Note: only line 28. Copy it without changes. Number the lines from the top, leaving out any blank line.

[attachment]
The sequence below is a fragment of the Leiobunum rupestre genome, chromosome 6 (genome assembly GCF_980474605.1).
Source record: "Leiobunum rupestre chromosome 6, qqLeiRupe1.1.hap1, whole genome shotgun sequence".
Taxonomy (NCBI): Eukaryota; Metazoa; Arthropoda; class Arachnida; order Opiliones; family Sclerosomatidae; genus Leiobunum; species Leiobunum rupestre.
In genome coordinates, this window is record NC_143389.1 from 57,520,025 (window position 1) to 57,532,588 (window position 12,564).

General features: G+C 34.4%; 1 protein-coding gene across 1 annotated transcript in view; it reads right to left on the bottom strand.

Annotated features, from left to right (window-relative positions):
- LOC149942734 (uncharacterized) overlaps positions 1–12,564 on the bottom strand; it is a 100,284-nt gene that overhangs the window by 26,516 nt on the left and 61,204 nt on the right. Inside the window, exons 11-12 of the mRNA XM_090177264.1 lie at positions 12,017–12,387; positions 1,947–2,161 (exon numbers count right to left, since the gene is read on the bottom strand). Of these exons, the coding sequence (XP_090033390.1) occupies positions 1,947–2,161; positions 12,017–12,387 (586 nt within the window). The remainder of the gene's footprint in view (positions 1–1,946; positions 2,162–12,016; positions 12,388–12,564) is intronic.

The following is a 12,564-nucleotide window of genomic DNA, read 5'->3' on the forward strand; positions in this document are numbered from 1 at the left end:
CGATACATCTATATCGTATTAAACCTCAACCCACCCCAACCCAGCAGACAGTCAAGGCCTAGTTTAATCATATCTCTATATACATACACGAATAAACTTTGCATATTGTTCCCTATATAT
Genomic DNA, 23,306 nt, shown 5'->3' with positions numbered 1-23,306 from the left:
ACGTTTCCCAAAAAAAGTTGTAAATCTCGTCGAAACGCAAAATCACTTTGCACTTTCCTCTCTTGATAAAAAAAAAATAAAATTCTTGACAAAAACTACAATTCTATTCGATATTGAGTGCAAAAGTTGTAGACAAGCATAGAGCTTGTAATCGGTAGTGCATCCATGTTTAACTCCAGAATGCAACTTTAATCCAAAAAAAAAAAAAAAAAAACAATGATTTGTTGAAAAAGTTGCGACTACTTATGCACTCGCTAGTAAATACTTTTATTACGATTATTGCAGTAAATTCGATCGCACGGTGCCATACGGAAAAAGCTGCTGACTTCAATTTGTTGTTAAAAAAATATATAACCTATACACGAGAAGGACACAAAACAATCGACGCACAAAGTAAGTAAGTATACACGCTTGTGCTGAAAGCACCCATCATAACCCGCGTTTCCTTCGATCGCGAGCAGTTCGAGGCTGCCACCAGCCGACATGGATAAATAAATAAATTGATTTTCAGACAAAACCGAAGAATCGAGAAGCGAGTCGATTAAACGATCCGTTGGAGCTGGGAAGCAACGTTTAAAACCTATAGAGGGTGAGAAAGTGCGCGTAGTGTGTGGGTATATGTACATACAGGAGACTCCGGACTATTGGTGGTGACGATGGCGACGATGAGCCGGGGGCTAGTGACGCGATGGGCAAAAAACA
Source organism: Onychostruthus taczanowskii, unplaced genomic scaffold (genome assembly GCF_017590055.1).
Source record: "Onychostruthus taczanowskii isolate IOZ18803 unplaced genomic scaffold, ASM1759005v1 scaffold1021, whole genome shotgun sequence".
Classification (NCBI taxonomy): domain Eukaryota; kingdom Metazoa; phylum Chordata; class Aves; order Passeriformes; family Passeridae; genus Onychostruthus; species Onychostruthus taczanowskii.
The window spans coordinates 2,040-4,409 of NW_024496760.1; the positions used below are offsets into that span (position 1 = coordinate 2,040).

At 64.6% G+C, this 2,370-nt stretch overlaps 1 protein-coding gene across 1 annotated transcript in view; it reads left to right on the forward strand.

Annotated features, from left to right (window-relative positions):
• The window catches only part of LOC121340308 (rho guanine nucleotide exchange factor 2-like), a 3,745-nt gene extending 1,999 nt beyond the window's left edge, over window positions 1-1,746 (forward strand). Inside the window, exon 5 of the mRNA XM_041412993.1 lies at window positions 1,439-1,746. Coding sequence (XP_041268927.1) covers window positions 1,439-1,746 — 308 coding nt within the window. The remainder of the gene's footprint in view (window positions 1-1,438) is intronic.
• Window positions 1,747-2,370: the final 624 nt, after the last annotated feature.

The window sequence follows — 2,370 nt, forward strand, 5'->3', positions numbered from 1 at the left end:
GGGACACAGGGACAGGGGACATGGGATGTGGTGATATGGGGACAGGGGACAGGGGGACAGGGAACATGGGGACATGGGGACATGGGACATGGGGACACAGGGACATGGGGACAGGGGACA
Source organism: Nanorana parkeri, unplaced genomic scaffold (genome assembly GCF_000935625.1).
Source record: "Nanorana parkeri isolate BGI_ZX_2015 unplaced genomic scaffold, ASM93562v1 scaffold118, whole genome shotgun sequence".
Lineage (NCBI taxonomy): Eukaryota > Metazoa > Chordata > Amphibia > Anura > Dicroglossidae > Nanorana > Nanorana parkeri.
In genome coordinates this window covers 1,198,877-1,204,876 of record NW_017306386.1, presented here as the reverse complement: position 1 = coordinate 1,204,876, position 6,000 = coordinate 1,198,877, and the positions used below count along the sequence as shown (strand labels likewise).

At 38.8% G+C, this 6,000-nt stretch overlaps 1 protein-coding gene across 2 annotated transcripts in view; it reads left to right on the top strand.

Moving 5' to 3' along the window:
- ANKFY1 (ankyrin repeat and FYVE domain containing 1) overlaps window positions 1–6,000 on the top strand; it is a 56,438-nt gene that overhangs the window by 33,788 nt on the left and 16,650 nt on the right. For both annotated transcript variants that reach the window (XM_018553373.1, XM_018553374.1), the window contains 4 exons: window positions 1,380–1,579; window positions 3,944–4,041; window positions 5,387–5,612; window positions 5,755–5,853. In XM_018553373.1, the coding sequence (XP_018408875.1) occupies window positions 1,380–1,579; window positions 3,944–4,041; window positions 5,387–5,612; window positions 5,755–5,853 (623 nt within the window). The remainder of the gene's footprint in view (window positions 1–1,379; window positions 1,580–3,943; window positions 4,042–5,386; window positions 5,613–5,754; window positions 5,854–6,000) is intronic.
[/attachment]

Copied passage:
- ANKFY1 (ankyrin repeat and FYVE domain containing 1) overlaps window positions 1–6,000 on the top strand; it is a 56,438-nt gene that overhangs the window by 33,788 nt on the left and 16,650 nt on the right. For both annotated transcript variants that reach the window (XM_018553373.1, XM_018553374.1), the window contains 4 exons: window positions 1,380–1,579; window positions 3,944–4,041; window positions 5,387–5,612; window positions 5,755–5,853. In XM_018553373.1, the coding sequence (XP_018408875.1) occupies window positions 1,380–1,579; window positions 3,944–4,041; window positions 5,387–5,612; window positions 5,755–5,853 (623 nt within the window). The remainder of the gene's footprint in view (window positions 1–1,379; window positions 1,580–3,943; window positions 4,042–5,386; window positions 5,613–5,754; window positions 5,854–6,000) is intronic.